Journal of Anesthesia

, Volume 26, Issue 6, pp 928–931

Preventive effect of varenicline on impairment of endothelial function in cerebral vessels induced by acute smoking in rats


  • Mami Iida
    • 2nd Department of Internal Medicine (Cardiology) and AnesthesiologyGifu University Graduate School of Medicine
    • Division of Internal Medicine and CardiologyGifu Prefectural General Medical Center
    • Department of Anesthesiology and Pain MedicineGifu University Graduate School of Medicine
  • Motoyasu Takenaka
    • Department of Anesthesiology and Pain MedicineGifu University Graduate School of Medicine
  • Kumiko Tanabe
    • Department of Anesthesiology and Pain MedicineGifu University Graduate School of Medicine
  • Kenji Iwata
    • Department of Anesthesiology and Pain MedicineGifu University Graduate School of Medicine
Short Communication

DOI: 10.1007/s00540-012-1433-3

Cite this article as:
Iida, M., Iida, H., Takenaka, M. et al. J Anesth (2012) 26: 928. doi:10.1007/s00540-012-1433-3


Preoperative smoking cessation is important for recovery from surgery without complications. Available evidence suggests nicotine replacement therapy could be safe and effective in the perioperative period. On the other hand, the newly developed selective nicotinic acetylcholine (ACh) receptor partial agonist, varenicline tartrate, is also effective as an aid for smoking cessation and helps people to stop smoking. During the transitional phase between the decision to stop smoking and actual smoking cessation, patients could use varenicline before undertaking smoking cessation. We have previously reported that acute cigarette smoking can cause impairment of endothelium-dependent vasodilation in cerebral vessels; thus, the use of varenicline before surgery in a patient who is still a smoker may not be safe with regard to endothelial function. Therefore, to assess the safety of varenicline in terms of endothelial function, we evaluated its effect on the acute smoking-induced impairment of endothelium-dependent cerebral vasodilation. In anesthetized Sprague–Dawley rats, we applied ACh topically to pial vessels; then, after administering intravenous varenicline or saline injection, we reexamined the ACh-induced vasodilator response both before and after smoking. Under control conditions, cerebral pial arterioles were dose-relatedly dilated by ACh. After smoking, 10−5 M ACh constricted the arterioles following saline pretreatment (diameter −7.6 ± 1.8 %, n = 6), but induced dilation following varenicline pretreatment (diameter +15.3 ± 3.3 %, n = 6). Thus, varenicline may prevent the smoking-induced impairment of endothelium-dependent vasodilation in cerebral pial arterioles.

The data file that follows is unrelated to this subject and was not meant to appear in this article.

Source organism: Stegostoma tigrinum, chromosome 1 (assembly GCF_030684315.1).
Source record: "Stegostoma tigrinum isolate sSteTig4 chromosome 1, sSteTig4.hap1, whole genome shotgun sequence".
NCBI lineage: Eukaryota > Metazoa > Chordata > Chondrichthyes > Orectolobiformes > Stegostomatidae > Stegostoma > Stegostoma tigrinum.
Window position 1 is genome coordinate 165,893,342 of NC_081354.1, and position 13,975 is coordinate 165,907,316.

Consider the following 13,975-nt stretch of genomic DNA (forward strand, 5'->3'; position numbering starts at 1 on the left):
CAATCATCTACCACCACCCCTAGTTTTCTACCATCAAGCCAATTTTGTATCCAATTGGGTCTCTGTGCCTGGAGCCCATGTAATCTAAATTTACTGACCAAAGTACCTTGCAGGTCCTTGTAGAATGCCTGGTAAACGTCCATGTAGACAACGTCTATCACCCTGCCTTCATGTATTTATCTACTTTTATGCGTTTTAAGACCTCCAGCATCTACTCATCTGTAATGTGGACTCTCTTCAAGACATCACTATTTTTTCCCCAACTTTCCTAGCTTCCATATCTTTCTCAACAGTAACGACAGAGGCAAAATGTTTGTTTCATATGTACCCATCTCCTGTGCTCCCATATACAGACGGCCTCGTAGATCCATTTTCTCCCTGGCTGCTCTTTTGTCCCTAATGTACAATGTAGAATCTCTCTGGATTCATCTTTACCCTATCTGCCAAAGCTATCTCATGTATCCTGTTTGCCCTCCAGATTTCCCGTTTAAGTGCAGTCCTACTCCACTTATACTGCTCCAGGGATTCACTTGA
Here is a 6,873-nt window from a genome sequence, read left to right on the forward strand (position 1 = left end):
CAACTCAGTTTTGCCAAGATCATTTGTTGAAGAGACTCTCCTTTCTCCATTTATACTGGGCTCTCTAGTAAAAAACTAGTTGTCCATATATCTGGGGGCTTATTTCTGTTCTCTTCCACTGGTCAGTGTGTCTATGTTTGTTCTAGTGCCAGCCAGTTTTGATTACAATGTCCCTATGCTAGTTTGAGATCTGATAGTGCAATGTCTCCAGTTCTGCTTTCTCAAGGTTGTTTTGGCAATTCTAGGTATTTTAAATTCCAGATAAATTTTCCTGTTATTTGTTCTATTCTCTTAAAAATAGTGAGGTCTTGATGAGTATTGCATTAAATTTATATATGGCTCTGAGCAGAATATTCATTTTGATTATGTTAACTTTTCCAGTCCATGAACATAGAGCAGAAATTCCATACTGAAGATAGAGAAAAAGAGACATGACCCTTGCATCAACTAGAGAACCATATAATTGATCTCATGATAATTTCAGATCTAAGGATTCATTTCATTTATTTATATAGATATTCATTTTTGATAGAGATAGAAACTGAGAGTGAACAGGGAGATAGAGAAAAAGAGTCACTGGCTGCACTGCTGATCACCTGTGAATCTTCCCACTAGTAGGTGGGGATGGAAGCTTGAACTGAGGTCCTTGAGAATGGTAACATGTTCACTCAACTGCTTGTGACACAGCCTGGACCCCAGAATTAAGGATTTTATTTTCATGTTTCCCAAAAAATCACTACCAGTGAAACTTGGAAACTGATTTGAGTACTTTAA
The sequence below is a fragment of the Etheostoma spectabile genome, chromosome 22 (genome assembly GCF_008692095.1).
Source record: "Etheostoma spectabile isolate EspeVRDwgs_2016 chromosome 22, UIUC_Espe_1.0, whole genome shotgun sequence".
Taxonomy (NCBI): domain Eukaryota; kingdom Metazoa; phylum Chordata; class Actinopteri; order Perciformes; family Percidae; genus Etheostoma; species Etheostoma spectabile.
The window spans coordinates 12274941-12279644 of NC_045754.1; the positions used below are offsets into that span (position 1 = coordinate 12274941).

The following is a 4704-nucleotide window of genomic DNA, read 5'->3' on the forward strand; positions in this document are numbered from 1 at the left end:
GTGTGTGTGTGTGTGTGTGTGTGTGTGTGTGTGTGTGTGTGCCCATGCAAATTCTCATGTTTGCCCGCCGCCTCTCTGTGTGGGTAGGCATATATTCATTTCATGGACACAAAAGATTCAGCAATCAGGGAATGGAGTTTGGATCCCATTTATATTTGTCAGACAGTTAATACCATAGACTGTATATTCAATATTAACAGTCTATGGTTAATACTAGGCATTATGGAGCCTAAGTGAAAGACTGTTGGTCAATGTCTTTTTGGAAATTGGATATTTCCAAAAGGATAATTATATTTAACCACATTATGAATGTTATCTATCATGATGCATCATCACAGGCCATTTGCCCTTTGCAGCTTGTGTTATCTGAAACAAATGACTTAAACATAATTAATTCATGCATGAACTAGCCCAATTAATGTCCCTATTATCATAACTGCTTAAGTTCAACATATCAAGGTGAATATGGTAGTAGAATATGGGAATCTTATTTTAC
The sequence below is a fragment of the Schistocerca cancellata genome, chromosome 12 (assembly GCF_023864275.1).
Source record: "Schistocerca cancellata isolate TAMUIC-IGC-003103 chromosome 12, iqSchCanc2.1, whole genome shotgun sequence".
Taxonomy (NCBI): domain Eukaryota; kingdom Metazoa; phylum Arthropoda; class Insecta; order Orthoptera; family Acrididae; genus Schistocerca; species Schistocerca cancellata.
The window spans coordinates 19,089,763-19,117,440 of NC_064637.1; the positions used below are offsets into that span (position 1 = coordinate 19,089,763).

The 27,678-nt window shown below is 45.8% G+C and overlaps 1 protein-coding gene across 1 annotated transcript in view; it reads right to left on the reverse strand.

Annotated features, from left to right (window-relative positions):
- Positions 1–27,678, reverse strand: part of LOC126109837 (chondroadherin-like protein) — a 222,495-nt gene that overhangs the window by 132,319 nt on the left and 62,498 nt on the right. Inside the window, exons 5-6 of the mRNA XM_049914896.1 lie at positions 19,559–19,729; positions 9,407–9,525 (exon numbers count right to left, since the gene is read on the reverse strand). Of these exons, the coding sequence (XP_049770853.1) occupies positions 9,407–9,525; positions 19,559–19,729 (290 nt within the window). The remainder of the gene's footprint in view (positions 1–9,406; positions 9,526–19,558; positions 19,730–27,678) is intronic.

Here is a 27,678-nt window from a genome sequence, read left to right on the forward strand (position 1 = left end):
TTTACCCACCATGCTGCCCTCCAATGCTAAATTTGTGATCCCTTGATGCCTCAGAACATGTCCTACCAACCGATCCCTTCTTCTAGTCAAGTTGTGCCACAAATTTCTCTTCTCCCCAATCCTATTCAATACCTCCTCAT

SmokingVareniclineCerebral circulationEndothelial function

Previous studies have shown that smoking can cause functional alterations in the endothelium, leading to impaired endothelium-dependent dilation in cerebral vessels [1]. We previously reported that, in rats, acute cigarette smoking, but not nicotine itself, impaired endothelium-dependent vasodilation in cerebral vessels [25]. Stopping smoking is important for cardiovascular patients not only for primary but also for secondary prevention [6]. Although nicotine has cardiovascular effects, the available evidence suggests that nicotine-replacement therapy may be safe and effective in the perioperative period even in patients with cardiovascular disease [7]. Varenicline, a newly developed selective partial agonist of the nicotinic acetylcholine (ACh) receptor, is an effective aid for the cessation of smoking [8]. Varenicline, which does not contain nicotine, works in two ways. It targets nicotine receptors within the brain, attaches to them, and activates them, causing a reduced release of dopamine (compared with nicotine), and it also prevents nicotine reaching the receptors [9]. Although patients should stop smoking completely by day 8 of varenicline treatment, they may still be smoking during the first week of the treatment. There is little information about the effects varenicline on cerebral vessels, including endothelial function. Therefore, giving varenicline for a week or so during the transitional phase before smoking cessation may not be safe for patients with regard to endothelial function.